Wednesday, January 23, 2008

Refund Adjustment: A reality check

The news is crammed full of naysayers and political pundits all talking about the strength of the U.S. dollar, or lack there of. Whether you're listening to the radio, television or reading financial news on the internet there's an elaborate picture being painted by everyone with access to a microphone and a throat lozenge. And it ain't too rosy of a picture, either. The economy is essentially a stuck pig. We're furiously bleeding precious life all over our snorting neighbors. (Sorry, Canada and Mexico. We hope you're not squeamish) And all the squealing and thrashing in the whole world isn't going to help.

I'm talking about a recession. Not about the one that a lot of naysayers say that can quite possibly happen in a year or two, but about the one we're in now. We have a serious problem and there is very little we can do about it if we're simply denying the problem has ever existed.

What's interesting is that a significant amount of people who at shouting at the top of their lungs, saying that there isn't that big of a problem are suggesting another round of tax refund adjustments, calling it a "boost to an inherently strong economy" and a "shot in the arm, to prevent a downward trend in the future." Problem is, there isn't a possible downward trend. It's a flaming death spiral and it's happening today. There's a point where sticking to the grind stone just looks foolish.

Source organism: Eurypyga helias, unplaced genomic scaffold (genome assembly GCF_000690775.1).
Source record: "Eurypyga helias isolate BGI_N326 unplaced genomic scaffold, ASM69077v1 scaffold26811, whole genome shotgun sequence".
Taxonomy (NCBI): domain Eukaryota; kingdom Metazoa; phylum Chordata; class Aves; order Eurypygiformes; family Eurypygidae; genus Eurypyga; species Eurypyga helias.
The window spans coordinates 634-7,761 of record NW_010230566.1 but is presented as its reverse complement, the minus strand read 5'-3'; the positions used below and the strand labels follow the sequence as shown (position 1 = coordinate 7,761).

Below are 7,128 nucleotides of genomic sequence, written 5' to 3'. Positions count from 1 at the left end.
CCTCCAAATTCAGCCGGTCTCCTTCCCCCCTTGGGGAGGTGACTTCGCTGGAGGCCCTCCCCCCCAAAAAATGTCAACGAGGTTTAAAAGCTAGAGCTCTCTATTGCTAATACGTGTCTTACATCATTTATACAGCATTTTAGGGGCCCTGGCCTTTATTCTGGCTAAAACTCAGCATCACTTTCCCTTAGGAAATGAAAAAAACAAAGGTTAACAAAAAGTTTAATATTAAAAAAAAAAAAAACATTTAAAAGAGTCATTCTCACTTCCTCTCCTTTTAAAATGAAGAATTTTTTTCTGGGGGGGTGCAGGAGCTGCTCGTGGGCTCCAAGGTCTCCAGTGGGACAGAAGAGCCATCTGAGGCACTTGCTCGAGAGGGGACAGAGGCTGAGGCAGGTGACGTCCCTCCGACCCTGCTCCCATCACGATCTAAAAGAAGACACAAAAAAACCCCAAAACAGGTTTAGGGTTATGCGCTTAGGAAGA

Too young to remember the last round? Or maybe you weren't qualified to receive one? It's a very simple, easy to understand process after it's all been boiled down. Essentially a tax refund adjustment is the U.S. Treasury cutting you a check for "free money" in the hope that you'll spend it on something to stimulate the economy. Something like a television or a new diesel swilling, CO2 coughing heavy duty truck. Complete with cup holders large enough to accommodate the fattest and thirstiest soda sucking American.

There's a huge housing crisis and while real estate agents and brokers involved in the REO industry are doing pretty swell, the average American Joe is left with a crazy expensive dwelling that he owes more on than what it's worth. Gasoline and heating fuel costs are sky rocketing like nobody's business, which is in turn driving food and consumer goods prices up and up.

Not to mention the fact that a good percentage of energy produced in the United States is fossil fuel based. So energy rates are on the rise, too. Their twisted, obtuse logic is that nobody has money to spend on stuff. Give them money for stuff and the economy will somehow fix itself through sheer will power.

I'll be the first one to admit that I'd love a refund adjustment. I can think of a hundred things to do with it without really getting into the nitty gritty aspects. There are so many diverse ways to deal with a check for $500, $1,000 or more. Sure, there are going to be a lot of people who get their check, cash it in and run to Wal-Mart to buy a nifty new fishin' boat. But there are some underlaying problems that make this plan essentially moot, however great it sounds.

  1. The third world is going to benefit more. The United States doesn't produce a whole lot of consumer goods these days. But we sure as heck buy a lot of them. This leads to a trade deficit with countries like China, Japan, Korea and Mexico. An energized consumer market in the U.S. may help the economy a little, what with retailers charging markup and states imposing sales taxes.